Welcome to my fishing pals.
It seems our first cool snap and snow has spurred many of us on to getting our winter fishing gear ready. It’s only human nature to be apprehensive about the coming winter so let me and a new young fishing friend of ours, Dallas Morrisseau of Lac du Bonnet get you into that wonderful cozy mood of ice shack angling.
Here’s what happened to him in his shack last winter. With bright sunlight streaming through the windows of his wooden shack, there was the comforting smell and warmth from wood crackling in its’ small stove. Subdued music from the radio filled the shack. Dallas, a soft faced youth with long brown hair that fell over his forehead sat on a bench on one end of the hut holding a short rod whose line disappeared into the water of his ice hole. On a similar wall bench across from him sat his buddy, Jaden Maki, also fishing. Their heavy snowmobile boots clunked on the wood floor as they shifted about. Setting his rod on the floor, Dallas stood up and went to the window looking out across the sun bathed flat ice pack that reached out to the distant dark shoreline. Other shacks dotted the icescape. Pickup trucks lazily bounced from one place to the other . Then he heard a slight scraping sound. He turned and looking down saw his rod slowly migrating across the floor toward the ice hole. Dallas sprang forward grabbing his rod instantly sensing there was a small fish on his hook. He reeled in and sure enough a little pickerel popped free of the water.
Jaden teased Dallas about his inability to catch a “real” fish.
That stopped sharply as a loud splashing pierced the shack and a huge thrashing jackfish flew up half out of the ice hole water completely swallowing the tiny pickerel. Dallas reacted with lightening reaction grasping his line and dragging the jack up onto the shack floor. After he caught his breath he turned to Jaden and simply smiled sarcastically while pointing to his prize saying, “come on, try and beat that.”
See, winter’s great.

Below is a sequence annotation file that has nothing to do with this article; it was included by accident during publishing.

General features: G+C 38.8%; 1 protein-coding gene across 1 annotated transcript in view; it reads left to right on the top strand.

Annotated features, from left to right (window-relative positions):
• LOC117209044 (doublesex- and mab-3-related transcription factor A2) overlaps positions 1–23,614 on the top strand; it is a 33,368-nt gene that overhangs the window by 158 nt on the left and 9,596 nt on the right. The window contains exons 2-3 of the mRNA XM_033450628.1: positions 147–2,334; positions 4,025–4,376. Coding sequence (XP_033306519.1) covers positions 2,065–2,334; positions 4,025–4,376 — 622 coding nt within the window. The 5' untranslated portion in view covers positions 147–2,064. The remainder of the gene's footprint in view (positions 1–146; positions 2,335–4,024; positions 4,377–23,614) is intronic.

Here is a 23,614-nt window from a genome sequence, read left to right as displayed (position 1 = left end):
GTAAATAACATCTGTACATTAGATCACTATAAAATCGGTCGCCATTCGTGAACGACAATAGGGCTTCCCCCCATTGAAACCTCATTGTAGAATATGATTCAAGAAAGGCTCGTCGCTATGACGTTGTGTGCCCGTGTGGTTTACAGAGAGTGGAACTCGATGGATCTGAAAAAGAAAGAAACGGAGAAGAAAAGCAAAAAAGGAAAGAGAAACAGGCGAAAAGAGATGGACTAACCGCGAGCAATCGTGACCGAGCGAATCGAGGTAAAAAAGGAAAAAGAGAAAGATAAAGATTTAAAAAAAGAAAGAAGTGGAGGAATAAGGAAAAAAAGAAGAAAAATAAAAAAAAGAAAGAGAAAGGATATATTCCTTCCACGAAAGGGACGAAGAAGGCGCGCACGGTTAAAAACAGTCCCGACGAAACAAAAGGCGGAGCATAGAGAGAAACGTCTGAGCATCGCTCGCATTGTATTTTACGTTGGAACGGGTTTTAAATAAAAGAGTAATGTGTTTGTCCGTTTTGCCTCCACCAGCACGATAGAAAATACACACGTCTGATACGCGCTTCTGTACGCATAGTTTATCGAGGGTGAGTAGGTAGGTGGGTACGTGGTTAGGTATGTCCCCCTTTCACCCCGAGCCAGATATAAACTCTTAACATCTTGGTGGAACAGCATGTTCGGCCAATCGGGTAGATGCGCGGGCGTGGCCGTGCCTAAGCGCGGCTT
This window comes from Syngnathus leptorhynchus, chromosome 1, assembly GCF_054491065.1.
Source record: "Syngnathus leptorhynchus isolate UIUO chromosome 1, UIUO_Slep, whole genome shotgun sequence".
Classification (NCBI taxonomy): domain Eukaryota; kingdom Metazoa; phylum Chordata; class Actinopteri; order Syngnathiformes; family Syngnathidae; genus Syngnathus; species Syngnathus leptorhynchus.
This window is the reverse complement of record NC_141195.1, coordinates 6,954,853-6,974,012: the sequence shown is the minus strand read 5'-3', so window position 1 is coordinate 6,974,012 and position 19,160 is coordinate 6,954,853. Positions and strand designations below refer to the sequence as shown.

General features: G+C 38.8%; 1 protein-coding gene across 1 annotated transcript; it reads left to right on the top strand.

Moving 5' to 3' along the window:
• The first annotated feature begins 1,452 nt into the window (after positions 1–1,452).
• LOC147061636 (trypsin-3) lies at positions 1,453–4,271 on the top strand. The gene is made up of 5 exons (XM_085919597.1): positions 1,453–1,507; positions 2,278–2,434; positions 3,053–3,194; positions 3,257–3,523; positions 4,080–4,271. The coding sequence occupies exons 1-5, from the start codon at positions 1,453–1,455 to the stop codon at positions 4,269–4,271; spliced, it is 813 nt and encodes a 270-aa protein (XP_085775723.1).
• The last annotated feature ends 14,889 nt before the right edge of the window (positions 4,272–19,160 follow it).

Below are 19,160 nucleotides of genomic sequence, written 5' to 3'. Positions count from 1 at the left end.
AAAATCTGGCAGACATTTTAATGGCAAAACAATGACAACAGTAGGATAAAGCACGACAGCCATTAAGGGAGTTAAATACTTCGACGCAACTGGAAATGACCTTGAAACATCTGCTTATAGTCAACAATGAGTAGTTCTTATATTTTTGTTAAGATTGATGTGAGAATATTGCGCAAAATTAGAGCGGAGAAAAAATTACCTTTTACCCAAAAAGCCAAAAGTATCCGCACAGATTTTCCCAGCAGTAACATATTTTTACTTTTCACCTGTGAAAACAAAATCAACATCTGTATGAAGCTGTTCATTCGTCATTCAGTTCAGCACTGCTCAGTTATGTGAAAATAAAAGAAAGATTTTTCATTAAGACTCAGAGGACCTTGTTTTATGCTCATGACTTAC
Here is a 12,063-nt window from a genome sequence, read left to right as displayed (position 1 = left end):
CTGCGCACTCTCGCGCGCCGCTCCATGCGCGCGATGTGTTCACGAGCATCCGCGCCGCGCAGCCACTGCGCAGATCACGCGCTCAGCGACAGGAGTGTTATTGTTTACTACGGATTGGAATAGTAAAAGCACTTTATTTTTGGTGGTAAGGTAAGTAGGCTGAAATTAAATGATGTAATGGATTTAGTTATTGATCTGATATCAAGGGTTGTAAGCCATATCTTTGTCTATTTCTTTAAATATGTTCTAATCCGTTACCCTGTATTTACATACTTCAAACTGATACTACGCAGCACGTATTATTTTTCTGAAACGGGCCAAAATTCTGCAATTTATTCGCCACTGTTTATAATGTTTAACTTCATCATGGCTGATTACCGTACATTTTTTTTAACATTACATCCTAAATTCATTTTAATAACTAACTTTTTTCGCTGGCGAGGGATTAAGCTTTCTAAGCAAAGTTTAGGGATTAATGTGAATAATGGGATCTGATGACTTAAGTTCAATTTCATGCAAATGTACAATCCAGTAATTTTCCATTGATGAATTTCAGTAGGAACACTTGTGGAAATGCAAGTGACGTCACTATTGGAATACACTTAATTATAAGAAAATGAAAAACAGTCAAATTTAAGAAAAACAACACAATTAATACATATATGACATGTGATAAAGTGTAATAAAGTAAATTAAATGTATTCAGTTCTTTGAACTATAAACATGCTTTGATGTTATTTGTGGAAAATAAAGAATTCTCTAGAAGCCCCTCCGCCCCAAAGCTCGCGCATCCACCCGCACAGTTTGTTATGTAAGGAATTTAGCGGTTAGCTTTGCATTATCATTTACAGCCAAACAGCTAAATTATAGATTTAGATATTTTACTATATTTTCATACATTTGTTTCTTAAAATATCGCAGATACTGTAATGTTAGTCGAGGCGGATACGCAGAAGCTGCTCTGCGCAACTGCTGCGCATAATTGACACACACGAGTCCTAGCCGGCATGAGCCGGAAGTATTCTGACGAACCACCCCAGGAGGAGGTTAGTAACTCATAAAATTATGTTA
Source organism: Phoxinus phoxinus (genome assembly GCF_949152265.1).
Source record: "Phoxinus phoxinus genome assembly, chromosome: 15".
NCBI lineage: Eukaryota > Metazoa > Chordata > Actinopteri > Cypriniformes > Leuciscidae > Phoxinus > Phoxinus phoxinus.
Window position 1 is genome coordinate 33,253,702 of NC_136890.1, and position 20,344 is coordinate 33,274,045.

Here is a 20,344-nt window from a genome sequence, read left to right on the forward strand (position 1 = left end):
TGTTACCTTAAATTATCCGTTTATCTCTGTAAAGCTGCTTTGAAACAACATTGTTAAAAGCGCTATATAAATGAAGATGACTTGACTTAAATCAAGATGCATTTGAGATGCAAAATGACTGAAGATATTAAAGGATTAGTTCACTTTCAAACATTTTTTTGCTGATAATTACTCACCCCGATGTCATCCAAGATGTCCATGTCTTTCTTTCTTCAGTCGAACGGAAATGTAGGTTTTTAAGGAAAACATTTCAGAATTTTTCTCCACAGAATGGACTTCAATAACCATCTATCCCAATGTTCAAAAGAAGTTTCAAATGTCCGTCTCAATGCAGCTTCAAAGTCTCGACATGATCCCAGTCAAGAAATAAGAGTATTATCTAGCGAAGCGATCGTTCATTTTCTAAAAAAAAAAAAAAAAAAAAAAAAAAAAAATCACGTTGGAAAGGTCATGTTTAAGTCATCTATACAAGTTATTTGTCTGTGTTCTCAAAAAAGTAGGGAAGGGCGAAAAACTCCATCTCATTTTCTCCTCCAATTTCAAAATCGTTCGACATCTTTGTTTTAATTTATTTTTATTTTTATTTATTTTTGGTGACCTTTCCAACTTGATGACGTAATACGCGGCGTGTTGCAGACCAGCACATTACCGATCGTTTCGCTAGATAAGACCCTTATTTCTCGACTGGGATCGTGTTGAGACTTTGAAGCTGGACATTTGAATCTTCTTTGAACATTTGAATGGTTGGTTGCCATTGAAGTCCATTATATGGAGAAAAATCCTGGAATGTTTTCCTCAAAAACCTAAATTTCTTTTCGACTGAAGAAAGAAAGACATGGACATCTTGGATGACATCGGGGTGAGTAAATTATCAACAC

Now, let’s get back to open water fishing. Down along the Red riverbank last week I met Shawna Osueke and her fiancé, Steve Froese from Altona. They were sitting in lawn chairs all bundled up casting questioned glances at the ends of their rods which had not given a signal all day that the fish here were hungry.
Incidentally Steve is no relation to the Froeses’ who gave us the story a month ago about having his or her rod stolen. Anyway, Steve had a story for us that went like this.
He was boat fishing on the Red by Sugar Island and like this afternoon, wasn’t catching a darn thing. What hurt more was he could see the guys around him catching all kinds of fish. Finally a neighboring angler took pity on him and trolled over to him telling him to try putting the tail part of a white rubber twister onto a bright jig for bait. He did and in no time caught the beautiful 34” walleye you see in our picture for the week.
Our next story isn’t really a fishing story but it’s funny.
I was slowly idling around the Winnipeg Beach harbor complex in “old red” last Friday. In the still overcast morning, coming up to a park area, I noticed a pickup truck with one of those Northwest Territories white license plates in the shape of a bear on the front bumper. Rolling past I saw a tall fellow walking his big old yellow lab beside the water. I drove over and introduced myself asking if the truck with the NWT plate was his. “Yea”, a soft-spoken chap with a warm smile who said he was Ernie Brown from nearby Sandy Hook, remarked.
“You’re not going to try to steal it are you,” he joked.
“No, but it’s unusual,” I said.
“For sure,” Ernie laughed, “it’s an inside joke up north that if you have a plate like that you have to go to a guy who knows how to weld up a steel frame and bolt it to your bumper or the minute you get down south to Alberta or B.C., someone will try to tear it off your vehicle for a souvenir.”
Wow. Bye for now.